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Linkoteca. keirin racers

The sport started in Japan and dates to 1948, when it was created specifically as a betting sport. Even now it remains just one of four sports upon which betting is legal (the others being horse racing, boat racing, and Formula 1).

The sport is highly regulated in Japan, because of the gambling involved. Before each race, cyclists announce their tactics so people know how to bet. For example, a rider may say he will ride seiko, staying out front but not getting aggressive until the very end. Riders’ positions within the pace line often play to specific strengths, like sprinting or blocking. The sport requires exceptional endurance, as top-tier racers—who can earn many hundreds of thousands of dollars annually—may compete in as many as a dozen races a day during meets that last four days. Competitors are housed in dormitories and denied access to the Internet or phones, to prevent cheating or other shenanigans that may affect the betting.

The concept is simple. A neutral track racer—not a derny motorcycle as used at the Olympics—starts in front of a peloton of nine racers and sets the pace for about a mile. He systematically increases the speed to 50 kilometers per hour and leaves the track half a mile before the finish. That’s when the keirin racers start jostling for position before making their sprints to the finish line.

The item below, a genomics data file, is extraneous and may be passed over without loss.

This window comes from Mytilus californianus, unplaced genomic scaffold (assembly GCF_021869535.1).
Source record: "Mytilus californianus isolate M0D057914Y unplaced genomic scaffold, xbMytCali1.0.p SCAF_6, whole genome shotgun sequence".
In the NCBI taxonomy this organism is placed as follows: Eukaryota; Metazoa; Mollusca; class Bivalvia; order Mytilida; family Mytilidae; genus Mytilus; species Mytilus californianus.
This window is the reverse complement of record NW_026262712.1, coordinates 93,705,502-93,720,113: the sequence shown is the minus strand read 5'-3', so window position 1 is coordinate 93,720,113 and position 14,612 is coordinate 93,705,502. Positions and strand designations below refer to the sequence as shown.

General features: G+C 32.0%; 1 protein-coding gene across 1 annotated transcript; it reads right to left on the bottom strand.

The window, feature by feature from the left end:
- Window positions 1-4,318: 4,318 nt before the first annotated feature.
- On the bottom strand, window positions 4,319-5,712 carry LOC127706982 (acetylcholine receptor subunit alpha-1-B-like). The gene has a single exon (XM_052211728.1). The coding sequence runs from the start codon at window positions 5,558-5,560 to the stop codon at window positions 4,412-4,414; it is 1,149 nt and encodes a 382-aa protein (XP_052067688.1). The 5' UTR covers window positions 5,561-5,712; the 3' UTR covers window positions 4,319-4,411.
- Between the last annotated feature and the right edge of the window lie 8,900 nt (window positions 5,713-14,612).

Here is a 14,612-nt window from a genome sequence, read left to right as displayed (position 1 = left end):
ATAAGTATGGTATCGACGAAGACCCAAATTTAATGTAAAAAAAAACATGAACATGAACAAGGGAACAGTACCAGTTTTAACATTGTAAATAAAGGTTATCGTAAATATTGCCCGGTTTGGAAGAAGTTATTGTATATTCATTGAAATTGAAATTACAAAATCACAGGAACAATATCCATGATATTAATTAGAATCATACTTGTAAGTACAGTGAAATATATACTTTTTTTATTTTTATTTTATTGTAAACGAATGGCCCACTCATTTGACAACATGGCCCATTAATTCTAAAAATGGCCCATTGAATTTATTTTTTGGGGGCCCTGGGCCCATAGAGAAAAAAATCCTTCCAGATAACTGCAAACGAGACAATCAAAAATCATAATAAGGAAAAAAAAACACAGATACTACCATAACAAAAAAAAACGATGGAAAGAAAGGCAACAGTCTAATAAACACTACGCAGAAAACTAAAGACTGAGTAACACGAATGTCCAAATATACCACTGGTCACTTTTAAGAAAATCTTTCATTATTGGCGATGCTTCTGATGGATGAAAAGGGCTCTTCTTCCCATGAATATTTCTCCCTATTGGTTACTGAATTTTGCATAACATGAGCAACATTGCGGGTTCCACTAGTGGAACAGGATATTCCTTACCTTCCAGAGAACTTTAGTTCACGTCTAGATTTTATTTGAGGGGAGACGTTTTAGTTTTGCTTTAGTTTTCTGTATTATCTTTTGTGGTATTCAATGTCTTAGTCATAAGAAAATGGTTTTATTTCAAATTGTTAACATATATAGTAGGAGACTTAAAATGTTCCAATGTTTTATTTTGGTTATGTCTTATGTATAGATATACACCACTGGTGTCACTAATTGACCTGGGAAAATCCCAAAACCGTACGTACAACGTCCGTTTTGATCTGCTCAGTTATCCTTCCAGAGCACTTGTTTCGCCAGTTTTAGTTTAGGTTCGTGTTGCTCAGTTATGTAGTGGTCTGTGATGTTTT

World War II left Japan in massive debt. Money was necessary for the country to rise up from the debris of the atomic bombings of Hiroshima and Nagasaki, so, in 1948, the Japanese government introduced the sport of keirin, with the intent of gaining from the gambling that accompanied it. The same goes for keiba (horse racing) and keitei (powerboat racing).

That is why the keirin rulebook has remained unchanged since its introduction 70 years ago. This is the opposite of the rules in western sports, where they are ever changing. So today, every keirin race in Japan is still based on nine identical steel-framed track bikes, the only difference between them being the seat’s height.

It’s a gambling sport, so the money the racers make depends on the bets made by keirin fans. At the beginning of each race, those fans receive information on the competing cyclists, including their condition, the thickness of their thighs, their blood type, their race tactics and, in some cases, their zodiac sign. For the people watching this is more than a sport.

Injuries are very common here—the average keirin racer breaks his collarbone twice in his career. That’s understandable if you know about all the contact allowed during the sprints. You even see the occasional head butt, which in turn explains why the helmets are the size of an astronaut’s.

The monastic life on the Izu peninsula prepares the students for the loneliness of a keirin tournament. Before each tournament, they go into a kind of quarantine, to counter match fixing. Again, the riders have to hand over their mobile phones and laptops to the organizers, and just a bed, a bicycle and a series of races await them. For days, they can only talk to each other.